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  • Career advice for millennials (and really, anyone) from Margaret Heffernan

    TED Blog
    Kate Torgovnick May
    3 Jul 2015 | 12:00 pm
    In her career, Margaret Heffernan has been the CEO of five businesses. What advice does she have for people just starting their careers? First: Get to know your coworkers. Photo: Paul Clarke/TED It’s a month after graduation, which means the luckiest new college grads are a month deep into internships and entry-level jobs. How to stand out? Business writer Margaret Heffernan suggests: Start by taking a coffee break with your coworkers. Companies grow best, she suggests, when workers are connected by social bonds. Heffernan’s TED Book, Beyond Measure: The Big Impact of Small Changes,…
  • Rajiv Maheswaran: The math behind basketball's wildest moves

    Video
    6 Jul 2015 | 8:16 am
    Basketball is a fast-moving game of improvisation, contact and, ahem, spatio-temporal pattern recognition. Rajiv Maheswaran and his colleagues are analyzing the movements behind the key plays of the game, to help coaches and players combine intuition with new data. Bonus: What they're learning could help us understand how humans move everywhere.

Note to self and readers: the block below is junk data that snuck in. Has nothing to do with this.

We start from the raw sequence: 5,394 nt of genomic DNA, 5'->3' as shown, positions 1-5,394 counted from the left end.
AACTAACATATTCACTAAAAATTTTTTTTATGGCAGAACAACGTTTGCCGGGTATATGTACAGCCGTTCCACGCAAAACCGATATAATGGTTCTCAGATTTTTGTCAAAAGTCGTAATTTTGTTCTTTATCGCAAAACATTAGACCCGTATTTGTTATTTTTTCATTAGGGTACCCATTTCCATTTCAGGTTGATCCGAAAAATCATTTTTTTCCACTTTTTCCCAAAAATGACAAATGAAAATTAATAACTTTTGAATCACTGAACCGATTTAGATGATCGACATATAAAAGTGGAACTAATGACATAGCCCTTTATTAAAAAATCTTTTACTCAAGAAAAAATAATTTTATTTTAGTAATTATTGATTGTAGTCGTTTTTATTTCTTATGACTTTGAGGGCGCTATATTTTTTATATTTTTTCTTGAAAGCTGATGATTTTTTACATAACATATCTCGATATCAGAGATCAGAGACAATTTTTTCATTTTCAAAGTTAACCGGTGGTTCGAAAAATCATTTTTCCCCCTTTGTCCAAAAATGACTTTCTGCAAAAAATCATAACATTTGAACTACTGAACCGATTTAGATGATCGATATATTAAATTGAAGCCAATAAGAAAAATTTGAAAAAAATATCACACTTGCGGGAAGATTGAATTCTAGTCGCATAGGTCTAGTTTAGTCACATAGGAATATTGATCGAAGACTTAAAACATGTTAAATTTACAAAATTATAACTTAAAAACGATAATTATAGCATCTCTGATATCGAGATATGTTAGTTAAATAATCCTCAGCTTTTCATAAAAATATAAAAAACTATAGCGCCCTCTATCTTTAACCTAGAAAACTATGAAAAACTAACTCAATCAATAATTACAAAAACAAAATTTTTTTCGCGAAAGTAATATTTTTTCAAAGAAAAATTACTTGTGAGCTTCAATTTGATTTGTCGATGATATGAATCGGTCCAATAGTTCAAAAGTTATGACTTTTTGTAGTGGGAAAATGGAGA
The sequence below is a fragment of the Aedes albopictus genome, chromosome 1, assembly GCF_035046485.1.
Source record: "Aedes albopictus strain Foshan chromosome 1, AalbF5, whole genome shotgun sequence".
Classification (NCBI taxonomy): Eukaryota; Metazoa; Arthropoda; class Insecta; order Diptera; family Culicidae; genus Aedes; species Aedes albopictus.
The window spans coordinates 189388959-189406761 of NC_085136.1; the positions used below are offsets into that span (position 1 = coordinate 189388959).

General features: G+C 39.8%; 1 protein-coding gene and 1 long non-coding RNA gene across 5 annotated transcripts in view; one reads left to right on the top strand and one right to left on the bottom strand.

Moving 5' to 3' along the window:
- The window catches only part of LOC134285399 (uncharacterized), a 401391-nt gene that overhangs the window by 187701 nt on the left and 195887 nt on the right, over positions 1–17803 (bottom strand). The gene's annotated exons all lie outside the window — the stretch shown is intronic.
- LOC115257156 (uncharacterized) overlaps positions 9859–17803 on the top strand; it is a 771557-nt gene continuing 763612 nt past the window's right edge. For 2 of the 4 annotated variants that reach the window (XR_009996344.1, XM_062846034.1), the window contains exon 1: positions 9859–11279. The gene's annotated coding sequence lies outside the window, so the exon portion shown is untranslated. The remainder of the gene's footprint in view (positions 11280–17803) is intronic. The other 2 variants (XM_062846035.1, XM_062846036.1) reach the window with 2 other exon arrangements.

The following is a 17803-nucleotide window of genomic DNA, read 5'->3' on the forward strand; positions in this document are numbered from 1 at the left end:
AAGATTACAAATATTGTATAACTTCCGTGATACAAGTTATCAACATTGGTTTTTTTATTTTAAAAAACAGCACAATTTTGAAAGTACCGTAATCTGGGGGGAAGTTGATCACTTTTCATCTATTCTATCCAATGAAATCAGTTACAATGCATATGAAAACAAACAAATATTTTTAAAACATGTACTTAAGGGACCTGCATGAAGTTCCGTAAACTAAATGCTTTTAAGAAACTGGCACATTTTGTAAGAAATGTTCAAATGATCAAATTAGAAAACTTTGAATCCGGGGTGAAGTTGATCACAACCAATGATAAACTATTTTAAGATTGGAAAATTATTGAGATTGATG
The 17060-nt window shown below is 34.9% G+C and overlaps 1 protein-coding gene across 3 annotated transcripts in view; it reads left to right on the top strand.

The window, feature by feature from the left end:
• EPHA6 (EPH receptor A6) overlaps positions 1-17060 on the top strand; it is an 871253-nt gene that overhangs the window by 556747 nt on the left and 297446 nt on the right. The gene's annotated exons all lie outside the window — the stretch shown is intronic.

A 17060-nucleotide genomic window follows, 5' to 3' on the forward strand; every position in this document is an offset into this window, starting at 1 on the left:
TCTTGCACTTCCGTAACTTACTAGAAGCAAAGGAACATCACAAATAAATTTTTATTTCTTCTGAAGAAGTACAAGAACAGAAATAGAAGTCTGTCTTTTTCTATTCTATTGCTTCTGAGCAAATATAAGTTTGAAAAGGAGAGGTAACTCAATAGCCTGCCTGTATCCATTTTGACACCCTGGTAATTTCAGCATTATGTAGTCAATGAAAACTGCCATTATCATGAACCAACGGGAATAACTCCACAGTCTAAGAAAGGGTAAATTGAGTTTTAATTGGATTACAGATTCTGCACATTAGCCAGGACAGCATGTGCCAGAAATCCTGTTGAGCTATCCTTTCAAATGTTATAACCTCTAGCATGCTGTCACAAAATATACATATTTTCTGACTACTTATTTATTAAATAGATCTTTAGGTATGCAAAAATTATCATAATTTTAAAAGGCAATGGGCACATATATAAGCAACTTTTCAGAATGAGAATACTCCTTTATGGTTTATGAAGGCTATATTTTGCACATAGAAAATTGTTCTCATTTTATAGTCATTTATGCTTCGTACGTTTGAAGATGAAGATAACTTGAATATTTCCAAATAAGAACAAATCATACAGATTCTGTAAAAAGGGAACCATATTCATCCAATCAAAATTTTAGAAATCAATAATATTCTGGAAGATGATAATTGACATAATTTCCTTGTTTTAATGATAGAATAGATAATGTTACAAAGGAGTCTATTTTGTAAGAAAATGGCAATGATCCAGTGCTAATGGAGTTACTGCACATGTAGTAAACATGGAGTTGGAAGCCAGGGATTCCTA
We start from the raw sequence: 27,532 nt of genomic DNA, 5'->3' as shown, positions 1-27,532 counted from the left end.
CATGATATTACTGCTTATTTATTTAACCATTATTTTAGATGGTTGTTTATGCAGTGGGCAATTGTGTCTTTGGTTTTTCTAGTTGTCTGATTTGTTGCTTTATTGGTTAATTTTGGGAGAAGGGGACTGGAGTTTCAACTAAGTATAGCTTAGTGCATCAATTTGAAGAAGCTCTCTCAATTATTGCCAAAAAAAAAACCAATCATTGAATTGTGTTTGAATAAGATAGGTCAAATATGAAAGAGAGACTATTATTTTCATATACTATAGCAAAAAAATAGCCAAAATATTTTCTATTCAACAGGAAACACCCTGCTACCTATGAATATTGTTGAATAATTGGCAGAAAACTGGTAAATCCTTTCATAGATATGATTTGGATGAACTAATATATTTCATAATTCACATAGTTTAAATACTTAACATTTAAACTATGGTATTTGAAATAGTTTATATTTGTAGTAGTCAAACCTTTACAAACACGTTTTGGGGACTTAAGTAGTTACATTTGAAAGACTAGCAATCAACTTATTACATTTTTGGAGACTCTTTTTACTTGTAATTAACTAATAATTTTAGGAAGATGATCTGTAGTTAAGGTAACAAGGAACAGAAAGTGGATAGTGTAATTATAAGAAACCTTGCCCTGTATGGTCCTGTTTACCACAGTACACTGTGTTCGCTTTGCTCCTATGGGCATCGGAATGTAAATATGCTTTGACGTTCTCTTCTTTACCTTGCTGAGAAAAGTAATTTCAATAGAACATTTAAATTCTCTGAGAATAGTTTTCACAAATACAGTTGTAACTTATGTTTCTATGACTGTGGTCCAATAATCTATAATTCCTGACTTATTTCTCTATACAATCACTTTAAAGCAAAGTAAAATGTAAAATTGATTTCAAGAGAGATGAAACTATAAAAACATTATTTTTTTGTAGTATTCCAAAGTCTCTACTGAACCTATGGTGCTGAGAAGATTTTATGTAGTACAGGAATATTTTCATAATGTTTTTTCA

• Rajiv Maheswaran: The math behind basketball's wildest moves

    High Definition
    6 Jul 2015 | 8:16 am
    Basketball is a fast-moving game of improvisation, contact and, ahem, spatio-temporal pattern recognition. Rajiv Maheswaran and his colleagues are analyzing the movements behind the key plays of the game, to help coaches and players combine intuition with new data. Bonus: What they're learning could help us understand how humans move everywhere.
  • Latif Nasser: The amazing story of the man who gave us modern pain relief

    Podcasts
    1 Jul 2015 | 8:00 am
    For the longest time, doctors basically ignored the most basic and frustrating part of being sick -- pain. In this lyrical, informative talk, Latif Nasser tells the extraordinary story of wrestler and doctor John J. Bonica, who persuaded the medical profession to take pain seriously -- and transformed the lives of millions.
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    TED Blog

  • Career advice for millennials (and really, anyone) from Margaret Heffernan

    Kate Torgovnick May
    3 Jul 2015 | 12:00 pm
    In her career, Margaret Heffernan has been the CEO of five businesses. What advice does she have for people just starting their careers? First: Get to know your coworkers. Photo: Paul Clarke/TED It’s a month after graduation, which means the luckiest new college grads are a month deep into internships and entry-level jobs. How to stand out? Business writer Margaret Heffernan suggests: Start by taking a coffee break with your coworkers. Companies grow best, she suggests, when workers are connected by social bonds. Heffernan’s TED Book, Beyond Measure: The Big Impact of Small Changes,…
  • How do teens think about body image, beauty and bullying? 3 perspectives from around the world

    Stephanie Lo
    2 Jul 2015 | 7:34 am